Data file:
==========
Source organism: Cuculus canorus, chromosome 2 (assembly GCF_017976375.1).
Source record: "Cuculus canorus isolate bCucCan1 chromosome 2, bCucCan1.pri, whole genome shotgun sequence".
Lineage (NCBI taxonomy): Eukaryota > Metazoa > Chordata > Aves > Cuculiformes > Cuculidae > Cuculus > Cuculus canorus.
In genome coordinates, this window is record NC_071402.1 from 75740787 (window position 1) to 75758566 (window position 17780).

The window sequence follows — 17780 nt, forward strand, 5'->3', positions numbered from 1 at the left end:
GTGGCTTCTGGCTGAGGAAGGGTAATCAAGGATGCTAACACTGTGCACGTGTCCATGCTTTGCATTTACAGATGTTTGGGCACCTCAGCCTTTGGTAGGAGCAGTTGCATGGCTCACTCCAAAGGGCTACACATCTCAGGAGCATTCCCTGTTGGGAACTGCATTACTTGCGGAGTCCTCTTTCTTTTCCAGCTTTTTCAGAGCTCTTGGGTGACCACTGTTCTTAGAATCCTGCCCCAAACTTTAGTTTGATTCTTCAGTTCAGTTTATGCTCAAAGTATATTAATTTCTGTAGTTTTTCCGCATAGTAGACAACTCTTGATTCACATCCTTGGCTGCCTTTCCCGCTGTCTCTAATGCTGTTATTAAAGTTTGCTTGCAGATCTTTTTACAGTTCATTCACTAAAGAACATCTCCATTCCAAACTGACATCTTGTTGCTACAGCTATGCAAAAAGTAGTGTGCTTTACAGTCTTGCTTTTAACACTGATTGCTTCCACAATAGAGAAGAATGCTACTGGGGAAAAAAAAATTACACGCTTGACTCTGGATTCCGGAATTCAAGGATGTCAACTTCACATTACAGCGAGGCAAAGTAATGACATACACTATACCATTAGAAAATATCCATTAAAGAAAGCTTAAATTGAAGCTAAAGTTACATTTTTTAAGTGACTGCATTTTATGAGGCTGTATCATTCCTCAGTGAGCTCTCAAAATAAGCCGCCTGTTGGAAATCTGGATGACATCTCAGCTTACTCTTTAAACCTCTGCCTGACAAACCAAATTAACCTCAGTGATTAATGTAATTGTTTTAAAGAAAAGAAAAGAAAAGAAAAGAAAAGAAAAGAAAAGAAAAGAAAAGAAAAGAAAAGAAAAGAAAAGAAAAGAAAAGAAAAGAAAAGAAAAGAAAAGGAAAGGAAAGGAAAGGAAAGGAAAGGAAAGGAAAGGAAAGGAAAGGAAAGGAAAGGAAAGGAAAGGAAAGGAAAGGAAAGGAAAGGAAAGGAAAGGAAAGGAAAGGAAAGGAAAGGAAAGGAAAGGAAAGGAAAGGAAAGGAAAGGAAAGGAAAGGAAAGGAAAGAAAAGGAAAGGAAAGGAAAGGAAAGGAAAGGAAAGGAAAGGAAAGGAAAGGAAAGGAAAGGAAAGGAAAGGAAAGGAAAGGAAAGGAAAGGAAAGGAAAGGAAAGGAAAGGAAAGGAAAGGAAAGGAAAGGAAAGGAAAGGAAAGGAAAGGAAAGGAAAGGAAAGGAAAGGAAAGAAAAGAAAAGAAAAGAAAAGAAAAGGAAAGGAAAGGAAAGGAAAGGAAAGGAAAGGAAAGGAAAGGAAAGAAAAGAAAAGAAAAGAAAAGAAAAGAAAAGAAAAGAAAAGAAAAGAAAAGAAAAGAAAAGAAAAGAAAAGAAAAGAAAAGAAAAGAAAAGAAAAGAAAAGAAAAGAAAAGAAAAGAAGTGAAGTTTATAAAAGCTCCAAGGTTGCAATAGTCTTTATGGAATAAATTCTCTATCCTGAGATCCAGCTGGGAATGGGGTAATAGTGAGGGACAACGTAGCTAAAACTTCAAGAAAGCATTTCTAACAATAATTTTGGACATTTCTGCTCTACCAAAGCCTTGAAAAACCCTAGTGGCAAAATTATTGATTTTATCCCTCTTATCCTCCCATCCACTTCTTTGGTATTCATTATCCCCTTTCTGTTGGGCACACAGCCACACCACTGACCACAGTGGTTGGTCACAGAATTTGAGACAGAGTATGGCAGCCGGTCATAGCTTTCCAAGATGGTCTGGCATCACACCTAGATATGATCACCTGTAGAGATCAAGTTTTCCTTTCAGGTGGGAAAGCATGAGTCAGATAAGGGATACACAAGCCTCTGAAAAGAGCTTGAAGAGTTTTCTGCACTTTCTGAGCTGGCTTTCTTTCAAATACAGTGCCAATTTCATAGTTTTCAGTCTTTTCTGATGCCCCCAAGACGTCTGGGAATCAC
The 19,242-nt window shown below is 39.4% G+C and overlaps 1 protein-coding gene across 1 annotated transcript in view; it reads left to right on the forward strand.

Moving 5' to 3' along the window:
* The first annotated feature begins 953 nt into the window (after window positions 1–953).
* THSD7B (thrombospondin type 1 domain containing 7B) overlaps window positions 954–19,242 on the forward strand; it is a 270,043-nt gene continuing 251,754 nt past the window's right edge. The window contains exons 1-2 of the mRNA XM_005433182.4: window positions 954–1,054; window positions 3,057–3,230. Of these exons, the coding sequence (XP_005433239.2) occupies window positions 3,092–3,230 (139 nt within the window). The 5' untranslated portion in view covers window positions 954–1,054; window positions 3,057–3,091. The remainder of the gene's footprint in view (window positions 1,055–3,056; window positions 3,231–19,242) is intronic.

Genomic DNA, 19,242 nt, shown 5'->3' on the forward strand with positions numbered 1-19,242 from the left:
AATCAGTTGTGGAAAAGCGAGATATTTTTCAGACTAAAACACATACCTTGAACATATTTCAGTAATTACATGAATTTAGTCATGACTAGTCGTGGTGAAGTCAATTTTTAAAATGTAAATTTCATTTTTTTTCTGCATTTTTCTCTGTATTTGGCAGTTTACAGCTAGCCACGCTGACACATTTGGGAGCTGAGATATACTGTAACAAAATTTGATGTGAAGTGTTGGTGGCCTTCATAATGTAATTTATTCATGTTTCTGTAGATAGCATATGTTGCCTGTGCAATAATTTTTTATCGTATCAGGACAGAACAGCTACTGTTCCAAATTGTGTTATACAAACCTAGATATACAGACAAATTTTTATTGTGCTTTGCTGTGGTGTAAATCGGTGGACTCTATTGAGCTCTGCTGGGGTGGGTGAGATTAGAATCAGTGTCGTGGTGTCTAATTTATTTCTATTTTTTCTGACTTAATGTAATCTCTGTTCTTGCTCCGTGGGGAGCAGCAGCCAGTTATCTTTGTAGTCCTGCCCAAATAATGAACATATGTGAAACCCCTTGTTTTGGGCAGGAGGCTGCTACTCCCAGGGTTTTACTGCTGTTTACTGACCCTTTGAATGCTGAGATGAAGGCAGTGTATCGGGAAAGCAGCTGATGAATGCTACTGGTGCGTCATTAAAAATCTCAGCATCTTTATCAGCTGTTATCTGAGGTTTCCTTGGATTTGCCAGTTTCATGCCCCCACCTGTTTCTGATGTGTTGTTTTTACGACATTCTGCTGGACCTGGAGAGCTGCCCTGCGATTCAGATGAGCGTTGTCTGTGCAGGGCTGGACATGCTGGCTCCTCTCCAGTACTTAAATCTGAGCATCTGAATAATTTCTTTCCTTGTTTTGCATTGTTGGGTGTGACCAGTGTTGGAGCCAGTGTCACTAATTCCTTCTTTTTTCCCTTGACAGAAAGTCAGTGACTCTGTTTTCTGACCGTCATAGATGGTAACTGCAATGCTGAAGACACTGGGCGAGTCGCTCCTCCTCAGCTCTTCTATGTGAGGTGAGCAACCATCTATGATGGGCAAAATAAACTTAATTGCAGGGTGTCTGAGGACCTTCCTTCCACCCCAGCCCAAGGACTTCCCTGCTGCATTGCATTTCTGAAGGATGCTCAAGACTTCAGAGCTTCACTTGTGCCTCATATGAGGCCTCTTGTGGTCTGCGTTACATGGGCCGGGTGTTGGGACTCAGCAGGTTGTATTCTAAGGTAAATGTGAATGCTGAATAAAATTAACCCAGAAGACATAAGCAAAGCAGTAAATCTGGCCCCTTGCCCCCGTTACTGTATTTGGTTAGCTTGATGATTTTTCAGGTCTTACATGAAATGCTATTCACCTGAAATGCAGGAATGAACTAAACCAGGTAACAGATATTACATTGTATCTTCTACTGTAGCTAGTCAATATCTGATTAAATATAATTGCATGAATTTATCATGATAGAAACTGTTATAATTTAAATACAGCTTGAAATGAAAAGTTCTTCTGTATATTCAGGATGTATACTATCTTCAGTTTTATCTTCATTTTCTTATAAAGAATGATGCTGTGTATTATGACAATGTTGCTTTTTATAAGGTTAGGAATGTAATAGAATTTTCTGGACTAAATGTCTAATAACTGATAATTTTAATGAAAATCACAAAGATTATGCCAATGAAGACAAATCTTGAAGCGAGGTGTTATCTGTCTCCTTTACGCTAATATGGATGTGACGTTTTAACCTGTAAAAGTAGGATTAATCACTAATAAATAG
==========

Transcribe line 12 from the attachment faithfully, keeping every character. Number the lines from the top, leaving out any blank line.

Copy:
AATCAGTTGTGGAAAAGCGAGATATTTTTCAGACTAAAACACATACCTTGAACATATTTCAGTAATTACATGAATTTAGTCATGACTAGTCGTGGTGAAGTCAATTTTTAAAATGTAAATTTCATTTTTTTTCTGCATTTTTCTCTGTATTTGGCAGTTTACAGCTAGCCACGCTGACACATTTGGGAGCTGAGATATACTGTAACAAAATTTGATGTGAAGTGTTGGTGGCCTTCATAATGTAATTTATTCATGTTTCTGTAGATAGCATATGTTGCCTGTGCAATAATTTTTTATCGTATCAGGACAGAACAGCTACTGTTCCAAATTGTGTTATACAAACCTAGATATACAGACAAATTTTTATTGTGCTTTGCTGTGGTGTAAATCGGTGGACTCTATTGAGCTCTGCTGGGGTGGGTGAGATTAGAATCAGTGTCGTGGTGTCTAATTTATTTCTATTTTTTCTGACTTAATGTAATCTCTGTTCTTGCTCCGTGGGGAGCAGCAGCCAGTTATCTTTGTAGTCCTGCCCAAATAATGAACATATGTGAAACCCCTTGTTTTGGGCAGGAGGCTGCTACTCCCAGGGTTTTACTGCTGTTTACTGACCCTTTGAATGCTGAGATGAAGGCAGTGTATCGGGAAAGCAGCTGATGAATGCTACTGGTGCGTCATTAAAAATCTCAGCATCTTTATCAGCTGTTATCTGAGGTTTCCTTGGATTTGCCAGTTTCATGCCCCCACCTGTTTCTGATGTGTTGTTTTTACGACATTCTGCTGGACCTGGAGAGCTGCCCTGCGATTCAGATGAGCGTTGTCTGTGCAGGGCTGGACATGCTGGCTCCTCTCCAGTACTTAAATCTGAGCATCTGAATAATTTCTTTCCTTGTTTTGCATTGTTGGGTGTGACCAGTGTTGGAGCCAGTGTCACTAATTCCTTCTTTTTTCCCTTGACAGAAAGTCAGTGACTCTGTTTTCTGACCGTCATAGATGGTAACTGCAATGCTGAAGACACTGGGCGAGTCGCTCCTCCTCAGCTCTTCTATGTGAGGTGAGCAACCATCTATGATGGGCAAAATAAACTTAATTGCAGGGTGTCTGAGGACCTTCCTTCCACCCCAGCCCAAGGACTTCCCTGCTGCATTGCATTTCTGAAGGATGCTCAAGACTTCAGAGCTTCACTTGTGCCTCATATGAGGCCTCTTGTGGTCTGCGTTACATGGGCCGGGTGTTGGGACTCAGCAGGTTGTATTCTAAGGTAAATGTGAATGCTGAATAAAATTAACCCAGAAGACATAAGCAAAGCAGTAAATCTGGCCCCTTGCCCCCGTTACTGTATTTGGTTAGCTTGATGATTTTTCAGGTCTTACATGAAATGCTATTCACCTGAAATGCAGGAATGAACTAAACCAGGTAACAGATATTACATTGTATCTTCTACTGTAGCTAGTCAATATCTGATTAAATATAATTGCATGAATTTATCATGATAGAAACTGTTATAATTTAAATACAGCTTGAAATGAAAAGTTCTTCTGTATATTCAGGATGTATACTATCTTCAGTTTTATCTTCATTTTCTTATAAAGAATGATGCTGTGTATTATGACAATGTTGCTTTTTATAAGGTTAGGAATGTAATAGAATTTTCTGGACTAAATGTCTAATAACTGATAATTTTAATGAAAATCACAAAGATTATGCCAATGAAGACAAATCTTGAAGCGAGGTGTTATCTGTCTCCTTTACGCTAATATGGATGTGACGTTTTAACCTGTAAAAGTAGGATTAATCACTAATAAATAG